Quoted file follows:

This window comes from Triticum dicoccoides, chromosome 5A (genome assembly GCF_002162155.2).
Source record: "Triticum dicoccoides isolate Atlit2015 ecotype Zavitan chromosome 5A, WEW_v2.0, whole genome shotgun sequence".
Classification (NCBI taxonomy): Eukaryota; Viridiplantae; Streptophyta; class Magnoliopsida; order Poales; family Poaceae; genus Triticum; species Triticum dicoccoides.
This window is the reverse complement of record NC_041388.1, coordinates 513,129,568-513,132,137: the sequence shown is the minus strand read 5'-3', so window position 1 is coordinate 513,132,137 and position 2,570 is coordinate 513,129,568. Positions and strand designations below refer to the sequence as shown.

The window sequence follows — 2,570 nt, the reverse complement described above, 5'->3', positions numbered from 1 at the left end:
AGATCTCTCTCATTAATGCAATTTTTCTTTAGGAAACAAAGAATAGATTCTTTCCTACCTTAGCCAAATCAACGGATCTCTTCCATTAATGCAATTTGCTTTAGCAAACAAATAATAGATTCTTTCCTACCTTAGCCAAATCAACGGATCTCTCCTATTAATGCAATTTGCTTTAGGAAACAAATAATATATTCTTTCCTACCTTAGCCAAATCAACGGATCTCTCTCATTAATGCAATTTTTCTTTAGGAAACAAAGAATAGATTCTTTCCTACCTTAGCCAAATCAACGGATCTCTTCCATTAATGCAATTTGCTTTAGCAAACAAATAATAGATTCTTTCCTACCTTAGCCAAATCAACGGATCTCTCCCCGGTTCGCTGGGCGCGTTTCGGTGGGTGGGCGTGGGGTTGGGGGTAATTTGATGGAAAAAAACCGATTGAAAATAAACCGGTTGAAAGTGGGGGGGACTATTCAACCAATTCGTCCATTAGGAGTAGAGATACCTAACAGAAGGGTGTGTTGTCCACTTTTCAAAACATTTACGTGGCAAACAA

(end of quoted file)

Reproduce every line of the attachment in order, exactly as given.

This window comes from Triticum dicoccoides, chromosome 5A (genome assembly GCF_002162155.2).
Source record: "Triticum dicoccoides isolate Atlit2015 ecotype Zavitan chromosome 5A, WEW_v2.0, whole genome shotgun sequence".
Classification (NCBI taxonomy): Eukaryota; Viridiplantae; Streptophyta; class Magnoliopsida; order Poales; family Poaceae; genus Triticum; species Triticum dicoccoides.
This window is the reverse complement of record NC_041388.1, coordinates 513,129,568-513,132,137: the sequence shown is the minus strand read 5'-3', so window position 1 is coordinate 513,132,137 and position 2,570 is coordinate 513,129,568. Positions and strand designations below refer to the sequence as shown.

The window sequence follows — 2,570 nt, the reverse complement described above, 5'->3', positions numbered from 1 at the left end:
AGATCTCTCTCATTAATGCAATTTTTCTTTAGGAAACAAAGAATAGATTCTTTCCTACCTTAGCCAAATCAACGGATCTCTTCCATTAATGCAATTTGCTTTAGCAAACAAATAATAGATTCTTTCCTACCTTAGCCAAATCAACGGATCTCTCCTATTAATGCAATTTGCTTTAGGAAACAAATAATATATTCTTTCCTACCTTAGCCAAATCAACGGATCTCTCTCATTAATGCAATTTTTCTTTAGGAAACAAAGAATAGATTCTTTCCTACCTTAGCCAAATCAACGGATCTCTTCCATTAATGCAATTTGCTTTAGCAAACAAATAATAGATTCTTTCCTACCTTAGCCAAATCAACGGATCTCTCCCCGGTTCGCTGGGCGCGTTTCGGTGGGTGGGCGTGGGGTTGGGGGTAATTTGATGGAAAAAAACCGATTGAAAATAAACCGGTTGAAAGTGGGGGGGACTATTCAACCAATTCGTCCATTAGGAGTAGAGATACCTAACAGAAGGGTGTGTTGTCCACTTTTCAAAACATTTACGTGGCAAACAA